May 23rd, 2011
05:04 PM ET

Preacher now says end of the world will happen in 5 months

By Kim Hutcherson and Dan Gilgoff, CNN

(CNN) - Harold Camping is sticking to his apocalyptic guns.

In his first radio broadcast since his doomsday prediction failed to pan out in a spectacularly public fashion, the California preacher insisted his was an error of interpretation, not fact.

What's more, he has another calculation for the day the world will end - October 21, 2011.

Camping had kept a low-profile since Saturday, the day he had forecast for the return of Jesus Christ to Earth. He and his devoted followers have been warning for months that on May 21, a select 2% to 3% of the world's population would be taken to heaven. Those left behind would face months of tribulation before perishing in the Earth's destruction, which Camping said would happen on October 21.

This is the basis for his new prediction, which Camping claims is not new at all. He told listeners on his Family Radio broadcast Monday that God is "loving and merciful," and had decided not to punish the humanity with five months of destruction.

But he maintains that the end of the world is still coming.

"We've always said October 21 was the day," Camping said during his show. "The only thing we didn't understand was the spirituality of May 21. We're seeing this as a spiritual thing happening rather than a physical thing happening. The timing, the structure, the proofs, none of that has changed at all."

However, Camping said his group would not be mounting another advertising push. In the months leading up to May 21, Family Radio billboards popped up across the country, warning that the end was near.

"We're not going to be passing out tracts," Camping said. "We're not going to put up any more billboards. We're not going to be advertising in any way. The world has been warned. We did our little share and the media picked it up. But now the world has been told, it's under judgment."

Fred Store, who led one of four RV caravans that toured the country in recent months to spread the word about judgment day, said he and other followers heard Camping's broadcast "and we were quite happy - it will be interesting to see what the next couple of months will bring."

"It appears as though this whole [rapture] thing happened in a spiritual, rather than a physical way," said Store, 66. The retired electrician said that he and the other nine members of his five-RV caravan were still at an RV park where they waited for the rapture to arrive on Saturday.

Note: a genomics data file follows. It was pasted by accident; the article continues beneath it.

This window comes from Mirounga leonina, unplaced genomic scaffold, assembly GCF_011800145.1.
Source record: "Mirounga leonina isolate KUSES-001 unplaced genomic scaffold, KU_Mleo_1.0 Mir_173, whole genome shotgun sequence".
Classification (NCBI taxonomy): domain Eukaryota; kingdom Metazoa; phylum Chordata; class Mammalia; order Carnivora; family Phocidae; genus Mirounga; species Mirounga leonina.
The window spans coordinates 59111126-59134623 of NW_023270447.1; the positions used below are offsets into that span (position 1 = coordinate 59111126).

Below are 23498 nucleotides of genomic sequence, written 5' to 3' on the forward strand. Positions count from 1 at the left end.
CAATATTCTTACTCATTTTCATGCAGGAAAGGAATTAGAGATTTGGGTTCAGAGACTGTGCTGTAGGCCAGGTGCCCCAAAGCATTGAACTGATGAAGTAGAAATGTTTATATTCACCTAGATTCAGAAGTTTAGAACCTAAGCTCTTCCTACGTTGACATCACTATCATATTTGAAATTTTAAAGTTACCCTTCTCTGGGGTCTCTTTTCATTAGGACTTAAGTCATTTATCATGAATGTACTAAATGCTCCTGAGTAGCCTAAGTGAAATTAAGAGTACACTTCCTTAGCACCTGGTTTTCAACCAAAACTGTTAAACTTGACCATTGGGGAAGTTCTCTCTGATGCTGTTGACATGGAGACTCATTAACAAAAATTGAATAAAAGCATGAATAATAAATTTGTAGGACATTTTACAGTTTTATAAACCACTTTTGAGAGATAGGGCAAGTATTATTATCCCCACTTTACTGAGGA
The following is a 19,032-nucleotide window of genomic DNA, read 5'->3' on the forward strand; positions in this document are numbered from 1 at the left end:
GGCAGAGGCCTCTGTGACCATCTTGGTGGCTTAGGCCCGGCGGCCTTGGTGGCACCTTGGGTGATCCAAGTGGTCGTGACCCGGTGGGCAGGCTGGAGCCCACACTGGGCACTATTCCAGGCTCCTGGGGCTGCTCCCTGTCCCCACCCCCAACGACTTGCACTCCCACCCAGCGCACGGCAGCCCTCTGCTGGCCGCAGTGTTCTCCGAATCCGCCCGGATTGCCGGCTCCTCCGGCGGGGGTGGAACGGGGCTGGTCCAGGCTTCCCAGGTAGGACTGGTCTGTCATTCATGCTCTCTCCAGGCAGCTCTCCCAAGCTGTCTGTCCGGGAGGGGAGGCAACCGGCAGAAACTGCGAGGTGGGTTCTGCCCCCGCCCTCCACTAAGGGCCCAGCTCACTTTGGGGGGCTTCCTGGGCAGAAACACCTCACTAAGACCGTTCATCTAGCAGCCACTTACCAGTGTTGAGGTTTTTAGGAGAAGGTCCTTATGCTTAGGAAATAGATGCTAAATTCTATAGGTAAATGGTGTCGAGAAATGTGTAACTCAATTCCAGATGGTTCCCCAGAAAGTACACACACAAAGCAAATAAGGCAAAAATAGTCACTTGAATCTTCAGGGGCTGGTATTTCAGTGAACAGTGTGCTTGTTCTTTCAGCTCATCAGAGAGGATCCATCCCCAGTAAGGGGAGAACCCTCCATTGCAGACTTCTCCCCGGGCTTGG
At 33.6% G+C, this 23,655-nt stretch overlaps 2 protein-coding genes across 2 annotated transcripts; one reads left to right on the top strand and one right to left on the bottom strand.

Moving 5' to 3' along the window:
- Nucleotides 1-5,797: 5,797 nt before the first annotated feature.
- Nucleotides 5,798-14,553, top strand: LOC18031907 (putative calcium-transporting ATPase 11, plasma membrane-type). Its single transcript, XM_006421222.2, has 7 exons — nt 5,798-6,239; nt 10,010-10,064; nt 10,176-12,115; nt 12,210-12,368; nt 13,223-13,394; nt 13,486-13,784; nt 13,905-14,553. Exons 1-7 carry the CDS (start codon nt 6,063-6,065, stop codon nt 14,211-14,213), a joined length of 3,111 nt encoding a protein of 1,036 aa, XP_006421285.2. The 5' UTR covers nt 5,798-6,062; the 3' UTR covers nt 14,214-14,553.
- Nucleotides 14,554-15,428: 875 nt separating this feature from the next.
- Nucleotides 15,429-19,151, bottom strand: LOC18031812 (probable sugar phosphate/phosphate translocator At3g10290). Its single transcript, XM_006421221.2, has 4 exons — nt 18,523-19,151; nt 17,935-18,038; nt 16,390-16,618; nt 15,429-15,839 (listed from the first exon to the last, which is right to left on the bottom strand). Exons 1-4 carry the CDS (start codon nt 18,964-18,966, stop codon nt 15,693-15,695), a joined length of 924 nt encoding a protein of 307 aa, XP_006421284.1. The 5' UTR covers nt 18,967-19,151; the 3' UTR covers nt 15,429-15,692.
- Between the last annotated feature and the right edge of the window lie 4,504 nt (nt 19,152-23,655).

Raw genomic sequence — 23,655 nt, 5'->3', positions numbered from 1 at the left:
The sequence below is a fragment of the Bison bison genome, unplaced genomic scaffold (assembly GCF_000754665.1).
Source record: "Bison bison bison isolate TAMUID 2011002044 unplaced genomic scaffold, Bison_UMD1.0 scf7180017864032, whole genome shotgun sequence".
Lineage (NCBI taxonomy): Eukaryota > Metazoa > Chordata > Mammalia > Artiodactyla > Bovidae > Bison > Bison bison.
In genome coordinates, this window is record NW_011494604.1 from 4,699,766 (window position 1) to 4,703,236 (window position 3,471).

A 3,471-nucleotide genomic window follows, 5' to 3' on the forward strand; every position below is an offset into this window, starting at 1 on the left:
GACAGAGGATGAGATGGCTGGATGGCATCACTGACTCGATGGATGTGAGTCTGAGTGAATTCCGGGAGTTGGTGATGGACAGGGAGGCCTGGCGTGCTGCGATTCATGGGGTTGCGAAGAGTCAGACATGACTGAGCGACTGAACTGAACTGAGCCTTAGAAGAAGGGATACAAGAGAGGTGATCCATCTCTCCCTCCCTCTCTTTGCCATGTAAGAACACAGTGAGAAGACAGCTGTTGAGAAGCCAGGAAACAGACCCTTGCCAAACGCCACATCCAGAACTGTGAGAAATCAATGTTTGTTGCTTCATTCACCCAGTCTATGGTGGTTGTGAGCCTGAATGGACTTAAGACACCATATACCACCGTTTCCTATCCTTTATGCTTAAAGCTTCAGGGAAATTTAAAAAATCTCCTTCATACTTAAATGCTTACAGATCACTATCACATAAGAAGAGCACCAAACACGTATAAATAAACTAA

He said the park was within 100 miles of Boston, Massachusetts, but didn't want to disclose the specific location. He said the caravan was waiting for word from Camping's ministry, Family Radio, about arranging the return of the vehicles to the broadcaster's Oakland, California, headquarters.

Store said he and the others in his caravan were not disappointed that the dramatic events associated with the rapture had not come to pass.

"We think that judgment day did happen," he said. "It didn’t result in an earthquake, and there were a number of things that weren't exactly the way we said they would be, but we were only reading from the Bible.  We’ve been humbled by the whole experience."

Camping founded Family Radio, a nonprofit Christian radio network with about 65 stations across the country, in 1958. It received $80 million in contributions between 2005 and 2009.

He first inaccurately predicted the world would end in 1994. Despite his poor track record, he has gathered many followers. Some gave up their homes, entire life savings and jobs because they believed the world was ending.

Reporters who were allowed to ask questions during the broadcast Monday pressed Camping on this issue, but he would not admit that he bore any blame for his followers' predicaments.

"I don't have any responsibility," Camping said. "I'm only teaching the Bible. I'm telling ... this is what the Bible says. I don't have spiritual rule over anybody ... except my wife as the head of the household."

Experts in apocalyptic movements said that reinterpretations like Camping's are not uncommon in the wake of failed doomsday predictions.

“Historically, failed prophecies tend to result in disillusionment, with members deserting the group, or, more typically, a faith-saving (and face-saving) statement to the effect that while divine revelation remains infallible, human calculation is not,” said Lorenzo DiTommaso, author of the forthcoming book “The Architecture of Apocalypticism” and an associate professor of religion at Concordia University in Montréal, Canada. 

“In short: The math was off, and it’s back to the drawing board,” he said. “If the logic seems a bit self-serving, recall that in the apocalyptic mindset, faith precedes theory, and theory informs the evidence."

–CNN's Jessica Ravitz contributed to this report.

- CNN Belief Blog Co-Editor

Filed under: Christianity • End times

soundoff (4,998 Responses)
  1. FaithinChrist

    "No one knows about that day or hour, not even the angels in heaven, nor the Son, but only the Father. Be on guard! Be alert! You do not know when that time will come." (NIV, Mark 13:32-33)